By Annette Martel and Kelly Hagen

She Said:
Why is that we always want what we can’t have?
Sleep – that’s what I want, more than just about anything in the world right now. My kids, on the other hand, want to stay awake all night, more than anything the world. There’s a four-year-old and four-month-old who live to keep me awake.
It’s possible that my husband might be waking up, too. It’s too dark when this is all happening for me to notice. Plus, my brain function diminishes to the point where I can’t tell the difference between when I’m dreaming and awake.

Here is the child in question, being incredibly cute while not sleeping.

Here is the child in question, being incredibly cute while not sleeping.

Let me walk you through a wake-up scenario. It’s 2 a.m. Wait. Why do I feel like I’m falling? “Neh.” And I’m up. Well, there was the first peep from my son, Ticklebutton Neversleeps (not his real name). Let me check my baby-tracking app here. Ooh, impressive. He slept for a whole hour and twenty minutes this time. I should just let him try to self-soothe for a little bit here.

Wow. I didn’t remember I could fly. What is that horrible screaming sound? My eyes pop open. Okay. Well, the self-soothing session appears to be over. Where did I put my phone? I need to stop the sleep timer. Oh, wait, maybe it’s that iPhone-shaped lump under my back. Oh, neat, he self-soothed for five minutes.

I manage to walk over to my son’s room in the dark without head-butting any doorframes. “Well, hello there, little cutie.” I don’t actually say this to him, but I think it. You see, the baby books say not to talk to them when they’re waking up in the middle of the night, lest they begin to think that you are on their side in this wake-up-every-half-hour-a-thon.

“Shhhhhhhh,” I tell my baby, as if he’s going to listen to anything I say. I help him find his pacifier. He grabs it out of his mouth with great disdain and whips it across the room, as if he’s trying out for the Minnesota Twins. I even more insistently continue to shush him and pat his chest. And he immediately falls back to sleep – is what I wish I could say happens, but really, most of it is a blur. When he finally does fall asleep again, I meander back to my room, push the start button on the sleep timer app, and pull the covers up to my neck.

“Ahhhh. This is it. Sweet, sweet sleep,” I tell myself. Hey, wait a minute. Why is there a pig in my living room? And when did we paint the whole house pink? And what is that terrible screeching sound?

And I’m up.

He Said:
I want to start out by saying that sleeping is amazing. This needs to be established early. We really like sleep.

For those unfamiliar, sleeping is that thing that happens after a number of hours of consciousness, where your body just kind of stops moving around so much, and your brain shuts down into a sort of “sleep mode” (Hey, do you think that’s why they call it that?) where it is technically working, but it’s producing garbled visions of nonsense where I’m back in high school but I can’t remember my locker combination and, oh god, I have no clothes on and I think I’m the rat from “Ratatouille.” So … low-level output is coming out of the ol’ noodle; that’s what I’m trying to say.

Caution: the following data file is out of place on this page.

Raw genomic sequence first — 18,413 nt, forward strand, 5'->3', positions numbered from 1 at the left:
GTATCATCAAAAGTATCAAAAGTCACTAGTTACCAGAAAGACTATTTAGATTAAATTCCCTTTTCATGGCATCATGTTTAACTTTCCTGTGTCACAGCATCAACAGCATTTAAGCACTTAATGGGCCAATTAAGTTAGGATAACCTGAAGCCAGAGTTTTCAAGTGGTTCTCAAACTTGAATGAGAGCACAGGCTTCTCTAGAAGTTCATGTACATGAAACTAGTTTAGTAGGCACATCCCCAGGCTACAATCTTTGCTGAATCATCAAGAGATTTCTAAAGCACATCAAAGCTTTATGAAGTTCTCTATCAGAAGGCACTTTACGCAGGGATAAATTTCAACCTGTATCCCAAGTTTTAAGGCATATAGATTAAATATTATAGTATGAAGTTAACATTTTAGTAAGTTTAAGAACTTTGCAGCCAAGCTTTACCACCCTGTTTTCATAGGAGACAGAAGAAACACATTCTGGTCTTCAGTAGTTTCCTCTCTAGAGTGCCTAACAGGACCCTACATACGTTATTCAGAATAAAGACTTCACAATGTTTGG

Sleep happens to the best of us, the worst of us, and everyone in between. You have to sleep. If you don’t: bad things.

Try telling that to our youngest child.

That wasn’t rhetorical. I need someone to tell this child. He’s not listening to me. Preferably an authority figure he might respect. What’s Wilford Brimley up to these days?

So, like my wife so ably wrote already, we have a four-month-old son not really named Ticklebutton, and it’s not that he doesn’t sleep; he just doesn’t like to do it for longer than an hour and a half at a time.

To answer my wife’s suspicions, yes, I am awake some of those times that she’s awake, doing all those things she wrote about. I’m the guy standing in the dark outside the room, trying to avoid being head-butted by the wife, staring in, wondering what I can do to help. But I’m too confused to generate any good ideas, so I usually end up loading the dishwasher.

Sometimes I even beat my wife to the crib to try to calm the wild-eyed, angered infant down enough to go back to sleep. I honestly do try to be the one to get to the crib first to try to help, because I’m very competitive. But I’m also a very deep sleeper, apparently, and so I’m living up to every stereotype about how fathers aren’t supposed to lose sleep.

I’ve been told that, anyway. “How are you, Kelly Hagen?” they ask, and I say, “Super tired, thanks.” “Why?” they ask, and I say, “Well, because we have a baby and the baby doesn’t sleep and I don’t sleep because of the baby.” Finally, they say something about how “fathers don’t stay up with the babies, silly. Babies need to be nursed and you can’t do that.”

And that’s true, sure. But, still, I’m a big believer in solidarity. I can pat a child’s stomach and make a prolonged “shhhhhhhhhhh” noise with the best of them, and if that’s not working, Annette can feed him, and I can show solidarity by staying up as long as she is. Run the garbage outside, mail out some Christmas cards that are dreadfully late, wash the dog, etc. We don’t even have a dog. I have no idea whose dog I’ve been washing, but you’re welcome.

We’re going to go and try to get some sleep now. Good night. Thanks for reading. And … never mind, the kid’s up again. Shhhhhhhhhhhhhh.

Columnists Annette Martel and Kelly Hagen are married, have two kids and never sleep. Never. They can be reached at